LONDON, May 24 (Reuters Breakingviews) - A communications glitch is raising credibility questions at video game giant Embracer (EMBRACb.ST). Shares in the $3 billion company, whose empire spans shoot-’em-ups to board games, tumbled nearly 45% on Wednesday morning after a mystery “groundbreaking” partnership agreement fell through.

It’s hard to speculate on the details of the “agreement”. Gaming companies occasionally make games in partnership with media giants that control popular intellectual property – like film, TV or comic book characters – but lack the knowhow to create video games. Conversely, a hot developer may sign a deal to produce exclusive content for a specific video game marketplace, like the Epic Games Store. What’s certain is that Embracer’s communications strategy raised the hopes of shareholders: it described the deal as “transformative”, and said on Wednesday that it had expected it to include some $2 billion of contracted development revenue over six years. It initially expected the whole or parts of the deal to close in its 2022-23 financial year; that was then delayed to the first quarter of 2023-24; and finally the deal fell apart late on Tuesday night.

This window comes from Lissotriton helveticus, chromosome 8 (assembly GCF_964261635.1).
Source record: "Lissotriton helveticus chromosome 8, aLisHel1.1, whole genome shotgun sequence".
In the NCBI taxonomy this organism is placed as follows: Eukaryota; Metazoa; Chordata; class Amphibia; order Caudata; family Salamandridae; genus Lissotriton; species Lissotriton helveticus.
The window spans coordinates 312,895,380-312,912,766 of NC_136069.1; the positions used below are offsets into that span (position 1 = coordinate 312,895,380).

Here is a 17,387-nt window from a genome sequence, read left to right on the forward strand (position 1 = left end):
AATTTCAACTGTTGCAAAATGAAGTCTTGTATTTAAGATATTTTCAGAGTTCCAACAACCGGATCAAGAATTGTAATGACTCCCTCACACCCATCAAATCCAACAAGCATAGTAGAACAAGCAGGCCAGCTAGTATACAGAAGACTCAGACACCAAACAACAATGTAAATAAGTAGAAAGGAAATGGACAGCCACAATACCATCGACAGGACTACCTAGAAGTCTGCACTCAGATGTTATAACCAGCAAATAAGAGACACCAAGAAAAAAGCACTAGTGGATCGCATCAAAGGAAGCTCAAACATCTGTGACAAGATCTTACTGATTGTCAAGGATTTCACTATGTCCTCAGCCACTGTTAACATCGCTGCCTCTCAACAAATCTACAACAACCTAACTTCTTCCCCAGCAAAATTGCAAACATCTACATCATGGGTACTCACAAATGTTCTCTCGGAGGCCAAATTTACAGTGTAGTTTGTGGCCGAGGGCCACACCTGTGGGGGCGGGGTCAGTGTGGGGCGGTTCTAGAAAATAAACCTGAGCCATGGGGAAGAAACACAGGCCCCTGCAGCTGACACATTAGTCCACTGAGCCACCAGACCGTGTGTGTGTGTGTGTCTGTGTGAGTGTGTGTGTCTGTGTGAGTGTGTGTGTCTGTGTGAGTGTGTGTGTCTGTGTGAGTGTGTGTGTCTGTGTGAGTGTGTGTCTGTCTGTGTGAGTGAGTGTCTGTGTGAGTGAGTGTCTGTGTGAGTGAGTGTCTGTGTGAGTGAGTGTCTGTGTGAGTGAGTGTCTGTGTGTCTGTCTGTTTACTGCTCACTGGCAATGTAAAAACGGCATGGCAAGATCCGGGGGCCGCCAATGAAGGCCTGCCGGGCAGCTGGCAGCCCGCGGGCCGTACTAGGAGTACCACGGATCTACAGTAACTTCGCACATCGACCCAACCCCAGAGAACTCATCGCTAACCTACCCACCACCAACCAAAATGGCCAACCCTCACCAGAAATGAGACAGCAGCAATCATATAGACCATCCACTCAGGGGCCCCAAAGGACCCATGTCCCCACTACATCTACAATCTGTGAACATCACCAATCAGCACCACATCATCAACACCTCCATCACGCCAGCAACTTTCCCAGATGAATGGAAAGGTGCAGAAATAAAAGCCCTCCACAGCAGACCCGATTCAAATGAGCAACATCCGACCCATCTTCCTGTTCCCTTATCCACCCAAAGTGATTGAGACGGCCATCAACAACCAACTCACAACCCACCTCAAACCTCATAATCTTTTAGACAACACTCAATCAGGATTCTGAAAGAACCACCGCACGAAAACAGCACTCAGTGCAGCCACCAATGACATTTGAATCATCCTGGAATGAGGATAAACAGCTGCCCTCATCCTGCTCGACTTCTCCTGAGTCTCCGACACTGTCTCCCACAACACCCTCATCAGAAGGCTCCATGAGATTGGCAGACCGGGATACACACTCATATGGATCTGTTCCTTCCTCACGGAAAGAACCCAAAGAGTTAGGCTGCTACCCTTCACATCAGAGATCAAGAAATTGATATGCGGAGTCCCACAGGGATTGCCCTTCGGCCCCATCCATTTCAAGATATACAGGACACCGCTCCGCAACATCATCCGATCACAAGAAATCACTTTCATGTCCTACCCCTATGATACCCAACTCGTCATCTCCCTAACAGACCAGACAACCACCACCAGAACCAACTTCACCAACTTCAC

Embracer’s latest profit warning will also irk shareholders. It said on Wednesday that adjusted operating profit for the current financial year would likely be between 7 billion and 9 billion Swedish crowns ($650 million and $840 million), from 10.3 billion to 13.6 billion Swedish crowns previously. That’s a blow to investors already dealing with a tough gaming market. Among those is Savvy Games, owned by Saudi Arabia’s Public Investment Fund, which bought a roughly 8% stake for 103 Swedish crowns a share in June last year, versus a share price of roughly 23 Swedish crowns on Wednesday morning. Taking into account the share price fall, Embracer’s enterprise is valued at around 3 times its expected EBITDA for the current financial year, using analyst forecasts compiled by Refinitiv, versus an average of around 18 times for U.S. peers Take-Two Interactive Software (TTWO.O) and Electronic Arts (EA.O). Communication failures and profit warnings will make closing that gap a tough level to beat. (By Oliver Taslic)

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(The author is a Reuters Breakingviews columnist. The opinions expressed are their own.)

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Editing by Aimee Donnellan and Streisand Neto

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